And then, in November 1948, Jane married Charles Bernhard, a very wealthy British producer and businessman. This could have been just another rich man marrying a pretty starlet scenario, but actually it was not. Bernhardt was told by his doctors that he was terminally ill and would be dead in a matter of months, and he wanted to marry a pretty young girl before his demise. A bit on the egoistical side, but anyone can understand this – he knew he was going to die, and wanted certain things to happen before that. When you look at it, ff the other party consents, than it’s two mature individuals having a mutually beneficial relationship and that’s all fine. Jane was there on hand, and she would be left a wealthy widow, and said yes to his proposal. So far so good. However, the drama beings after Bernhardt died in 1949. Namely, in his will he disinherited Jane, claiming that she refused to act on the spousal duties, like setting up a mutual home, and that she deserves nothing from his estate. Jane sued his estate to get her share. There was much legal drama going back and forth (I will not go into this).
So what really happened? Nobody knows, and here is my take on the situation – and it doesn’t look so good for Jane. It seems she wanted to have her cake and eat it too – namely, get married to a rich guy who would die soon and leave her a wealthy widow and then refuse to give him what was expected from a wife. While I cannot know exactly what happened, and it is possible that the two had a deal that Bernhard tried to change (perhaps he told her she doesn’t have to do anything and took it back which would change this narrative a lot), I would venture to say that Jane married for money and then tried to kept Bernhardt at arms length. I repeat, we cannot know for sure what happened and Jane could potentially be a victim, but by the looks of it, I would rather say that she chickened out when it was time to take things next level (living together, keeping home, taking care of each other). This is her right, for sure, but if that is the case, act like a normal person, annul the marriage and ask for nothing and just move on with your life. It didn’t work out and that’s fine. Especially if the guy is dying, as it seems that Bernhard died quite bitter at his wife for this unexpected turn of events. Just is just my take on the situation, and people can disagree with me, but it was not a happy period for Jane at all.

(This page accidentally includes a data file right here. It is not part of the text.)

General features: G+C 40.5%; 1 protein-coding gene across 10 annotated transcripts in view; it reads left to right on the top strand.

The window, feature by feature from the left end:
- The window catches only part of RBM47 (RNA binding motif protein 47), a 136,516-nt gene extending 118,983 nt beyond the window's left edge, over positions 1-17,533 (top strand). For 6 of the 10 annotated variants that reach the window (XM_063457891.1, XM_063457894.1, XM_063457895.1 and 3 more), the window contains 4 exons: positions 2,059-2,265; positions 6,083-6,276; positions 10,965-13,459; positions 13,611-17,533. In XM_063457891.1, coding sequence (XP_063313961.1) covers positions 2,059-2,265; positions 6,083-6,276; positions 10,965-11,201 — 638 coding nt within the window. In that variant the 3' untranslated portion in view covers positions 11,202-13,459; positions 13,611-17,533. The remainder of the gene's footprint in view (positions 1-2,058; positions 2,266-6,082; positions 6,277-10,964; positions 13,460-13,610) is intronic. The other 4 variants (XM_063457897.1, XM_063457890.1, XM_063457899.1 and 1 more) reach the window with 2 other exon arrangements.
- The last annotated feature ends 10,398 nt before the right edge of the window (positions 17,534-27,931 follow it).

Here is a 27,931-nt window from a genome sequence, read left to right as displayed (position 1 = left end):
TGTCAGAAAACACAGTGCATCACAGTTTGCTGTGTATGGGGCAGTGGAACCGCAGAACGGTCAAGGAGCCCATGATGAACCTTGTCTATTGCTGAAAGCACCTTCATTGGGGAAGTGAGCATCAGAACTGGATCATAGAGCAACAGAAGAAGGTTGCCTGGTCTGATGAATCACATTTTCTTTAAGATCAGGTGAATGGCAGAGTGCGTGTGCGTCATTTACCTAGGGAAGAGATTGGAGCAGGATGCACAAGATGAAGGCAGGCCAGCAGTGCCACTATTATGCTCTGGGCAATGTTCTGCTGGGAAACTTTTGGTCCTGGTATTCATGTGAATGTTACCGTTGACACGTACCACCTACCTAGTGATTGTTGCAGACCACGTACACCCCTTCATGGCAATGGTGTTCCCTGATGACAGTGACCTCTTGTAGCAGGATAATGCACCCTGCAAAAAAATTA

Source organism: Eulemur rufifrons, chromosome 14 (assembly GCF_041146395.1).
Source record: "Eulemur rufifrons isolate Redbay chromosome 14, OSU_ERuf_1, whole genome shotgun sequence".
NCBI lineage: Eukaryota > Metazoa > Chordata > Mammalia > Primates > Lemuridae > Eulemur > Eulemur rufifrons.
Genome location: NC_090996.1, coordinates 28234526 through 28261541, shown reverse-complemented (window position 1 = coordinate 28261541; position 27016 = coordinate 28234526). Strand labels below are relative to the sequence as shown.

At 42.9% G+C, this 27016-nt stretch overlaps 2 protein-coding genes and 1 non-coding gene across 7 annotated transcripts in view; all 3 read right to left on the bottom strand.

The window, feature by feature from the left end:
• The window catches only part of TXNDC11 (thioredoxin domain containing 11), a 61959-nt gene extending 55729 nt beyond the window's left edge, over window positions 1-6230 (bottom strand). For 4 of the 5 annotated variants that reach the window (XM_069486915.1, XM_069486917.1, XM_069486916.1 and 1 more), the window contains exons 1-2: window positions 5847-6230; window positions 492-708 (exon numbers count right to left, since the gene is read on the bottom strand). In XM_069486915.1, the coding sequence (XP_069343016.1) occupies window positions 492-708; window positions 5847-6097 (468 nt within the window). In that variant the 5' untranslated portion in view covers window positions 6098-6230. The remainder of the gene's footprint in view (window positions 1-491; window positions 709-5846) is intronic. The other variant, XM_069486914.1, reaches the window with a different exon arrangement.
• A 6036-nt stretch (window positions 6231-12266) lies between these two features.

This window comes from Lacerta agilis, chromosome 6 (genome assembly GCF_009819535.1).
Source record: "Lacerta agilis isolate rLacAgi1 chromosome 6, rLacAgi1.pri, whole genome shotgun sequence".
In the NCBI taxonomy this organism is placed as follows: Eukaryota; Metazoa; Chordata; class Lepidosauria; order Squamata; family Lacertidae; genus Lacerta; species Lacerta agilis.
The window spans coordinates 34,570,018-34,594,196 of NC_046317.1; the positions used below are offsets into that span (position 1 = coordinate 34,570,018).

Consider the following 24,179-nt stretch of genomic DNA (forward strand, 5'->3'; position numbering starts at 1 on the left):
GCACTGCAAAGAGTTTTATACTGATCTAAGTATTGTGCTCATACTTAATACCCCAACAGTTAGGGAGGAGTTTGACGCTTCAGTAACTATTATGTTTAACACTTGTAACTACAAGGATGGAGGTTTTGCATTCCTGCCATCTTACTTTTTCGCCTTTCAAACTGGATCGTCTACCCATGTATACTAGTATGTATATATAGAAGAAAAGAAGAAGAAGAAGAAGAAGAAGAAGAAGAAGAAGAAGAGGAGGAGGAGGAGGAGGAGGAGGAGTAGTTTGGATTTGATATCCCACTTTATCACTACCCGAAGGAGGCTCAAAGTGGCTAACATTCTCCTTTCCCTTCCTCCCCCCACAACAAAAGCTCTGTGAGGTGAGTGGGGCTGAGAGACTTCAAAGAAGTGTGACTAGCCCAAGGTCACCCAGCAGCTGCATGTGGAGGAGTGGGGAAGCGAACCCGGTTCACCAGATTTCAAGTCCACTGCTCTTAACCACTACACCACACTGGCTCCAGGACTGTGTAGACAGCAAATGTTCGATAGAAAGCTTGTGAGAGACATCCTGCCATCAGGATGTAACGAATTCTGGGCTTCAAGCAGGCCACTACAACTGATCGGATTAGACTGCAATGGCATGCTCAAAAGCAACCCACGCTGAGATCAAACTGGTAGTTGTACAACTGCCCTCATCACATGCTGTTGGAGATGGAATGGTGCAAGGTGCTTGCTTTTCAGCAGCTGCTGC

Anyway there was much drama over the property division, and Jane fought tooth and nail to get her share of the inheritance. In the end she got some money, and in fact funded herself a comfy life in the upper echelons of Los Angeles society. Now begins the dramatic life of Jane Liddell, the social butterfly that hosted tons of parties and dated a large number of men. Was is a cool life? Perhaps. Truth to be told, Jane now depended no no man, could do what she wanted, did not have to marry if she did not want to, and was a free agent. So many women, then and now, have no idea what this entails, nor how it feels, which is sad. You can choose what you want, of course – getting married, staying single, whatever – but having the freedom to choose is an incredible thing, something denied to women for many, many centuries. So, in a way, Jane got what she wanted, perhaps not in a most glittering and stress-free way, but it was here. Plus she did not have to work, and slowly her movie output diminished. And now, for a chronology of her beaus:
In the early 1950s, Jane dated Bill Walsh, a former beau of Ruth Roman, for a long time. She also dated another Bill, Bill Bishop, around that time. Afterwards she was seen with Robert North, a radio actor who played Alice Faye‘s brother in her radio show. He was followed by Joe Pasternak, a famous producer who seemingly dated so many pretty women in Hollywood.
Jane then took with Freddie de Cordova, a colorful fellow is there ever was one. A producer and director of some reputee, he was rumored to be gay and still living with his mother in his 40s. Jane was seen with Jeff Chandler, but then ditched him for the handsome Lance Fuller in 1954. That same year, she ditched Fuller for Bob Stack, a socialite actor.
In 1955, her man of the day was British actor Maxwell Reed, former hubby of Joan Collins. In 1957, she was feted by Mario Ferrari, of the prestigious family, who zapped her around Hollywood in a fancy car. This was a pretty serious relationship, but I think his family in the end said no to the prospect of Jane being a wedded member, and it broke. She recuperated by dating another aristocratic face, Baron Gottfried Von Hohenburg. Him living in Germany and she in Los Angeles put a hamper on the proceedings, and they also broke up.
in the late 1950s and early 1960s, Jane dated Ken Scott, an agent, and David Hedison. By 1966, she was evolved with the famous comedian, Phil Silvers, who was once married to starlet Jo-Carroll Dennison.
In the late 1960s, she dated Gerry Huffaker and Charles Darke. Jane then falls of the newspaper radar. It seems that she continued living in California, and later in the 1970s married a certain Mr. Dragge, about whom I could find to concrete information. Most probably she and Dragge divorced in the 1990s.
Jane Liddell died on November 18, 2009, in Los Angeles, California.